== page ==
Published: May 14, 2019
Review and Photos By Greg Smith, Additional Photos Courtesy of Freeman’s
PHILADELPHIA – Freeman’s April 30 American Furniture, Folk & Decorative Arts auction, held every year on the heels of the Philadelphia Antiques and Art Show, was a trove of deaccessions. Four institutions opened up and let Lynda Cain, vice president and department head of the division, bring to sale the items that no longer fit their collecting goals. The 365-lot sale grossed between estimate at $648,562 and was 81 percent sold.
While deaccessioning can be a sensitive action, the works found in this sale did not fit the type of mold that causes uproar. Many of them, Cain explained, were duplicates or lower grade examples within the collections or even accessioned in an earlier time when the very best was hard to determine and institutions had a sincerely held “open arms” philosophy. Other examples had been worked on and did not fit the criterial standard that some collections maintain today.
Among the institutions were the Philadelphia Museum of Art, Pennsylvania Academy of Fine Arts, the Brooklyn Historical Society and an unnamed Mid-Atlantic institution.
Speaking after the sale, Cain said, “I think it did well, there was a lot of interest and many things brought what they should have.”
She mentioned her disappointment that the sale’s expected top lot, the Tilghman Family Chippendale carved mahogany and marble top pier table, went unsold on an $80/100,000 estimate. “There was a lot of interest,” she said, “But I think the estimate was a bit strong for this market.”
“It’s a very choosy market,” she continued. “And they’re looking for not only the form of the piece, but the condition is so key and if something has been done, that will still determine what something will bring. “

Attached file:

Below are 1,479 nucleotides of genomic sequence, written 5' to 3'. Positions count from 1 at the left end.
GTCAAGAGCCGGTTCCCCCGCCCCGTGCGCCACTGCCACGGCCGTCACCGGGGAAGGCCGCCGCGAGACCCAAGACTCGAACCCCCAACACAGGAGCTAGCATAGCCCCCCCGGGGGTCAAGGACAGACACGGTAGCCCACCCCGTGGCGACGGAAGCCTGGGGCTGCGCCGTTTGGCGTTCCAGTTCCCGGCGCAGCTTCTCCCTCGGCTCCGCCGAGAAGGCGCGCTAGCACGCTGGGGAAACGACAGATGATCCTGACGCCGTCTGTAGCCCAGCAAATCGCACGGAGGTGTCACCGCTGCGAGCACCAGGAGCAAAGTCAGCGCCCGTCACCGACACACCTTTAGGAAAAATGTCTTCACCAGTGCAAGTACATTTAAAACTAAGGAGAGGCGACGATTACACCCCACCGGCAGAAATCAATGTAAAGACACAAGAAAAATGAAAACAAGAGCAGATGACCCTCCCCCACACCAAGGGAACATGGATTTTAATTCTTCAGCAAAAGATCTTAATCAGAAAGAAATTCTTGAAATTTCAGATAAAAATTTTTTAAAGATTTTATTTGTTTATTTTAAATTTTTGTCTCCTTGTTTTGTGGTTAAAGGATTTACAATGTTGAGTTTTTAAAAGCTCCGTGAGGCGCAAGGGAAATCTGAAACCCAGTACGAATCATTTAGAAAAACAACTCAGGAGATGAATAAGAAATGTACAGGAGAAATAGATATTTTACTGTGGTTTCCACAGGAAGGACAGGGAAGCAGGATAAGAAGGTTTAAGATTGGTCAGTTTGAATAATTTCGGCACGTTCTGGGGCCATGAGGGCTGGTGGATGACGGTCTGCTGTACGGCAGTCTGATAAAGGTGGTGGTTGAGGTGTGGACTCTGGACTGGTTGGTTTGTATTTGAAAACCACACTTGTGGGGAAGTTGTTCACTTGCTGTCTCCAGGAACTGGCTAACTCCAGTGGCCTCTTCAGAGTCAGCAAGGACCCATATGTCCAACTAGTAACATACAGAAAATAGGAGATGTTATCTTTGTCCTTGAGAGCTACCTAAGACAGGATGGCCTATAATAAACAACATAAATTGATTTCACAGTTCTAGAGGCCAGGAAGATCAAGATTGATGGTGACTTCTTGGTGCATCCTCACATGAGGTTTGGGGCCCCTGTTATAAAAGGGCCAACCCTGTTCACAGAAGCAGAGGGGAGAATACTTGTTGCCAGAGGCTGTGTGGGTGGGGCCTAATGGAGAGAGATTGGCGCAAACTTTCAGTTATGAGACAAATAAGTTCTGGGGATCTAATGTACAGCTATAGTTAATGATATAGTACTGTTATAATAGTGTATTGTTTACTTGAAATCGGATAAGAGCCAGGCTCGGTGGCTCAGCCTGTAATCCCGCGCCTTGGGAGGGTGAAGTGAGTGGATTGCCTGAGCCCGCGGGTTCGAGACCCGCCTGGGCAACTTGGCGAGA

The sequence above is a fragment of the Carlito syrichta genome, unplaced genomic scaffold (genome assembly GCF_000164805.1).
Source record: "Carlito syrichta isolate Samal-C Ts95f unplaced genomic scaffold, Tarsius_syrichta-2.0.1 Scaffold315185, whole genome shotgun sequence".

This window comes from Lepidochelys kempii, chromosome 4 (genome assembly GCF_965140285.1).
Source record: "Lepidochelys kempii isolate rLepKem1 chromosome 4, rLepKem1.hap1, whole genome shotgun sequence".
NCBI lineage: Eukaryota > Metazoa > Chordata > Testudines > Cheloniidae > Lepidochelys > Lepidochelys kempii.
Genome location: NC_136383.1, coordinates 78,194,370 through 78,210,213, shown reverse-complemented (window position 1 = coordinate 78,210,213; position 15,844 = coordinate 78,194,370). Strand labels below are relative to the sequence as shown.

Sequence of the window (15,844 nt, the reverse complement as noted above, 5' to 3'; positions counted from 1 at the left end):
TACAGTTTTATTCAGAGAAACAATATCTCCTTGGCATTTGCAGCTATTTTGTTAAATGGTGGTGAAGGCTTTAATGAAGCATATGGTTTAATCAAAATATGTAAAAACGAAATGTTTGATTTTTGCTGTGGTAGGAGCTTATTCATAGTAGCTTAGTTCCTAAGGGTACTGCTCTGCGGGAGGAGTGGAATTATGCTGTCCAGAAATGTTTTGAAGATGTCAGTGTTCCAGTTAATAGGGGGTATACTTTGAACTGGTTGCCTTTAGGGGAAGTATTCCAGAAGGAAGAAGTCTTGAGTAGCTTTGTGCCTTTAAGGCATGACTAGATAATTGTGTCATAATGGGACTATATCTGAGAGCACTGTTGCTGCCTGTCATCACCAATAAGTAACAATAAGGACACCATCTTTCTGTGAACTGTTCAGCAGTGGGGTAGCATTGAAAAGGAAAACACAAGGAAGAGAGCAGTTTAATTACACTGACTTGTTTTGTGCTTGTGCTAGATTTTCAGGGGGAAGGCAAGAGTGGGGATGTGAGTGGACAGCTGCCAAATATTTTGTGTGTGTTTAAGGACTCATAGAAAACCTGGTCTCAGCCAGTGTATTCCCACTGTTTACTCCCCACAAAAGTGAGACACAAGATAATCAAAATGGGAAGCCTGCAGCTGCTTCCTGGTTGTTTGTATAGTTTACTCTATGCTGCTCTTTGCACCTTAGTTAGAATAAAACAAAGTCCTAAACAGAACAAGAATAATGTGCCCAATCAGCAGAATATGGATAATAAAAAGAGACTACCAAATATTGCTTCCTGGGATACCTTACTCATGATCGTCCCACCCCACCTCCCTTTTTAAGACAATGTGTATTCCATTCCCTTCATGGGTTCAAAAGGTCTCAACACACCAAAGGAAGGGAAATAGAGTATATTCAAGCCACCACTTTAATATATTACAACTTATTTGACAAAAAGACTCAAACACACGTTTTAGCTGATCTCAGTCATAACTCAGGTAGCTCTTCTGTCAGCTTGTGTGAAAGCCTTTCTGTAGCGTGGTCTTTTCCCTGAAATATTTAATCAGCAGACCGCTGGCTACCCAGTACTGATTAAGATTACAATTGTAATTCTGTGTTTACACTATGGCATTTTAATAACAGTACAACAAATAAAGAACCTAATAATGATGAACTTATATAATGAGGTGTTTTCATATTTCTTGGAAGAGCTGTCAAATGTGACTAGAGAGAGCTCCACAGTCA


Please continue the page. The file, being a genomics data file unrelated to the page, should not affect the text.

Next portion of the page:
At the top of the sale came a marble bust of George Washington attributed to American Italian sculptor Horatio Greenough (1805-1852) that sold for $43,750 above a $15,000 high estimate. Greenough studied at Harvard and would go on to live most of his life in Italy until he passed away at 47 years old. Greenough produced a full-size Carrara marble sculpture of Washington that was commissioned by the United States Congress in 1832 for the Centennial of Washington’s birth, which now resides in the National Museum of American History in Washington DC. The bust that sold in Freeman’s sale was presented to the Long Island Historical Society, now the Brooklyn Historical Society, in 1915 by Reverend Lea Luquer (1833-1919) and his brother Nicholas Luquer (1837-1932). A 1916 issue of The Munsey magazine noted the presence of this bust in the front office of the Long Island Historical Society as part of a survey of portraits and sculpture of the first president.
“Greenough almost never comes up at auction,” Cain told us. “It was a very strong and good price for the bust.” She said that the work had been purchased by a broker.
Another lot in the sale, a 14-3/8-by-21¼-inch watercolor and ink on laid paper, also had direct ties to Harvard. “The East Perspective From The Church in Cambridge” by Samuel Griffin (1762-1812), Harvard class of 1784, is the earliest hand drawn view of Harvard College known. It sold beneath estimate at $18,750. The work and accompanying portrait miniature of Griffin, circa 1785 and attributed to William Lovett (1773-1801), descended directly in the Griffin family. The catalog noted that The Colonial North America Collection at Harvard Library holds Samuel Griffin’s leather bound 148-page student mathematical manuscript as well as two of Griffin’s hand drawn and colored views of Harvard and Cambridge: “A northerly perspective view from a window in Massachusetts Hall,” and “A westerly perspective view of part of the town of Cambridge” that are similar in style to the drawing sold in the sale. Cain told Antiques and the Arts Weekly that the drawing will be joining the others in Harvard’s collection.